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Disease Note.

First Report of a Leaf Spot on Perennial Peanut Caused by Sclerotinia homoeocarpa . R. J. Hoover, Plant Pathology Department, University of Florida, Gainesville 32611 . T. A. Kucharek, Plant Pathology Department, University of Florida, Gainesville 32611. Plant Dis. 79:1249. Accepted for publication 26 September 1995. Copyright 1995 The American Phytopathological Society. DOI: 10.1094/PD-79-1249A.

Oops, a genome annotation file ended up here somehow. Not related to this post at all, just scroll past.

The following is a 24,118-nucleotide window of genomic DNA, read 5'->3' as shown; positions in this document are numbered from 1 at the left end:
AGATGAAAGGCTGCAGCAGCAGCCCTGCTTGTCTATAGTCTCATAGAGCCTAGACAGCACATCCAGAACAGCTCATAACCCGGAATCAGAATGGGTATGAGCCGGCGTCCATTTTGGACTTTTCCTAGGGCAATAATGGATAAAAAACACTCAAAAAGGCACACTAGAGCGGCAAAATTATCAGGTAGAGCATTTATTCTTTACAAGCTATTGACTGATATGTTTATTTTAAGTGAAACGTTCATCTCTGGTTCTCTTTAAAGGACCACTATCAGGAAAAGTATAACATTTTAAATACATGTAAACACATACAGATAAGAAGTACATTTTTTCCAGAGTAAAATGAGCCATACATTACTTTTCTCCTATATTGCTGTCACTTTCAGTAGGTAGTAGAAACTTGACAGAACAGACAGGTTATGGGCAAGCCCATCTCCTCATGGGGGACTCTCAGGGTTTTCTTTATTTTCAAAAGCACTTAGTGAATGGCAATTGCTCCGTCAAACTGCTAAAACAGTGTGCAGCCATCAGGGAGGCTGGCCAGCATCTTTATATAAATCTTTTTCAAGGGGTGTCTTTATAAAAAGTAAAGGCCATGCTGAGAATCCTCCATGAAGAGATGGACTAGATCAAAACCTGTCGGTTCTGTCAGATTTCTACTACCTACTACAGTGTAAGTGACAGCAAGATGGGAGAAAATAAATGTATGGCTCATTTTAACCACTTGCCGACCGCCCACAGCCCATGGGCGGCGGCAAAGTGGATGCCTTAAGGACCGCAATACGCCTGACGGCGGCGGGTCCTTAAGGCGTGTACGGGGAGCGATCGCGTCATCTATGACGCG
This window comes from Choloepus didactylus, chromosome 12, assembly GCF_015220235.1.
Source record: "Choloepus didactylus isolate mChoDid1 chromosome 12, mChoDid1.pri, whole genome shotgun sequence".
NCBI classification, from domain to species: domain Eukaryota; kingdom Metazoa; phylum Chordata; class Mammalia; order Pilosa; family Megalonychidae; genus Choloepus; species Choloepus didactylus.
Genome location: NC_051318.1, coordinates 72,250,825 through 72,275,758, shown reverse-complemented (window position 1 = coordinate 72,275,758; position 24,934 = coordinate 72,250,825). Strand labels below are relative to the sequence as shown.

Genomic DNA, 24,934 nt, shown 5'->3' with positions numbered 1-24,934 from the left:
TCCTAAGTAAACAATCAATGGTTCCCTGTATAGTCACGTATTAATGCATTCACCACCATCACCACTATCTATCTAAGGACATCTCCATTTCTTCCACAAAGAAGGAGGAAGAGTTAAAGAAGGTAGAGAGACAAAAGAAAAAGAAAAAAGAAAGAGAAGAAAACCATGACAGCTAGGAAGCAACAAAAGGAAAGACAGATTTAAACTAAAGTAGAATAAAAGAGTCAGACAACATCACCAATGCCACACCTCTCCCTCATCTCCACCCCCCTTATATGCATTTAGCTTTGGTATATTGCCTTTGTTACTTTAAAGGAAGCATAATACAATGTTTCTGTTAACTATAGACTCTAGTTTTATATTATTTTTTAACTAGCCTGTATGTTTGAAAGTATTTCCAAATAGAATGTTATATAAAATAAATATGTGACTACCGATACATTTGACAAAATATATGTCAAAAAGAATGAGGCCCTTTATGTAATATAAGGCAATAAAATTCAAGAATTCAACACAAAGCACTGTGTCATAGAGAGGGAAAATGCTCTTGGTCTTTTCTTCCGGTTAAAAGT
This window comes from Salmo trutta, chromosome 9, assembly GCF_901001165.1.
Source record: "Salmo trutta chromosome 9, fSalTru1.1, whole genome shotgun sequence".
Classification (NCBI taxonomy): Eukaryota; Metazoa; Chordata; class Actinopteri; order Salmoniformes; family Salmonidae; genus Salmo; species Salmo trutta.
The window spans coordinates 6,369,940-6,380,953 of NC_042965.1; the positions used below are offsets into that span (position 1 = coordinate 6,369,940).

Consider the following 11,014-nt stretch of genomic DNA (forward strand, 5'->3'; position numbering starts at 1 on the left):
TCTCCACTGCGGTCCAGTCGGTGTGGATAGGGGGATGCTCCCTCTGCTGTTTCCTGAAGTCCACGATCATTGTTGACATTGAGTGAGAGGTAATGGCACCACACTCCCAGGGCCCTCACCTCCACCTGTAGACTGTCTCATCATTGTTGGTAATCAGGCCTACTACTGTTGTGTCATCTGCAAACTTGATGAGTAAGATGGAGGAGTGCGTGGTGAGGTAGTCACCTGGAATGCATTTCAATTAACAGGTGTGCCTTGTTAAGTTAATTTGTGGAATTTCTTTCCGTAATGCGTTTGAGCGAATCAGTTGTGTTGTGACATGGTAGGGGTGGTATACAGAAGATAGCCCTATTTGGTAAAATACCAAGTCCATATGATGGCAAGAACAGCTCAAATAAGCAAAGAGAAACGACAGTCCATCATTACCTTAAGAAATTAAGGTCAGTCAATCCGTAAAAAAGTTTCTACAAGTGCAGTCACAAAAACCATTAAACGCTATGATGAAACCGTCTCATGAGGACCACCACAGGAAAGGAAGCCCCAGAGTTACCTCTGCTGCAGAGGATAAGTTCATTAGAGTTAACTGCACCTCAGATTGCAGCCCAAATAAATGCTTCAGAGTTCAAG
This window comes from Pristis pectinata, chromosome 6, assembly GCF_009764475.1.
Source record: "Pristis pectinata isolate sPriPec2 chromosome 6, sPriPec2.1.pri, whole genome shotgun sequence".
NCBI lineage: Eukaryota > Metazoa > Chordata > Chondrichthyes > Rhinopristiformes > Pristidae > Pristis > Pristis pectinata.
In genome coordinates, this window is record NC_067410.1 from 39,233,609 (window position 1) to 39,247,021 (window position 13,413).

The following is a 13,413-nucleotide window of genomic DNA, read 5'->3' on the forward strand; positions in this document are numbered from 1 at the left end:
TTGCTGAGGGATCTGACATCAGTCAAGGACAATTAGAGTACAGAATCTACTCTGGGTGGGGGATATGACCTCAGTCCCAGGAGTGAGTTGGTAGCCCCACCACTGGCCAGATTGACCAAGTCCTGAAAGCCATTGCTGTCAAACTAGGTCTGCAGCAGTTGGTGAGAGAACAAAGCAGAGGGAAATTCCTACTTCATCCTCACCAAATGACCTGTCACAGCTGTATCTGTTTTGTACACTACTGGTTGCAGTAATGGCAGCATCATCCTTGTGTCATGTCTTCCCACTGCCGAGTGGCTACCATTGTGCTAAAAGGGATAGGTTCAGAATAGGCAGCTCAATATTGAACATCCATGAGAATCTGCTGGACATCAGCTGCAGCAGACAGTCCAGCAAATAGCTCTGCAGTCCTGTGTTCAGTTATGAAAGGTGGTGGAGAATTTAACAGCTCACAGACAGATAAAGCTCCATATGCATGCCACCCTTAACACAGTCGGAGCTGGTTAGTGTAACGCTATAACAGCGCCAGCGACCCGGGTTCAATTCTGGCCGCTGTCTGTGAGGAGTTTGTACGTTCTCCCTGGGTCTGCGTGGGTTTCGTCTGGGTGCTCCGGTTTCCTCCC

Perennial peanut (Arachis glabrata Benth.) is a tropical legume that was introduced into the United States from Brazil via Florida in 1936. Foci of a leaf spotting disease were present in a stand of perennial peanut cv. Arbrook in 1994 in Marion Co., Florida. The stand was thin and the leaf spots appeared to be associated with weak and dying plants. Neither root rot nor other biological dysfunctions were associated with the debilitated plants. The leaf spots were circular to semicircular to elliptical, tan in the center, and surrounded by a brown to purple ring. They ranged in size from 1.3 to 1.9 cm. Sclerotinia homoeocarpa F. T. Bennett was consistently isolated from lesions on acidified potato-dextrose agar. Bahia-grass (Paspalum notatum Flugge), also infected with S. homoeocarpa, was abundant within the same field. Cultures of 5. homoeocarpa from both plant species were similar in appearance. Plants of three cultivars (Arbrook, Florigraze, and Arblick), and a selection (“Ecoturf”) of perennial peanut and bahiagrass cv. Pensacola were grown in the greenhouse and inoculated with an isolate of 5. homoeocarpa obtained from perennial peanut. Inocula consisted of 3-mm plugs of mycelium that were placed on wounded (cuticle scraped lightly with a scalpel) or unwounded leaflet upper surfaces. Five leaves of each of three plants of the four cultivars of perennial peanut and the bahiagrass were inoculated with and without wounding. Inoculated plants were placed into a transparent moisture chamber with a constant humidity of near 100% for 72 h, after which lesions similar to those seen in the field were observed in both host species. Leaf senesence followed. The incidence of lesions was 98 and 15% across the four entries of perennial peanut for the wounded and nonwounded inoculations, respectively. Consistent isolation of pure cultures of 5. homoeocarpa from lesions on perennial peanut and bahiagrass occurred. Koch’s postulates were again completed in a duplicate experiment. Other fields of perennial peanut with this disease have been found, but it appears to be a disease of little economic consequence when forage is harvested at recommended intervals.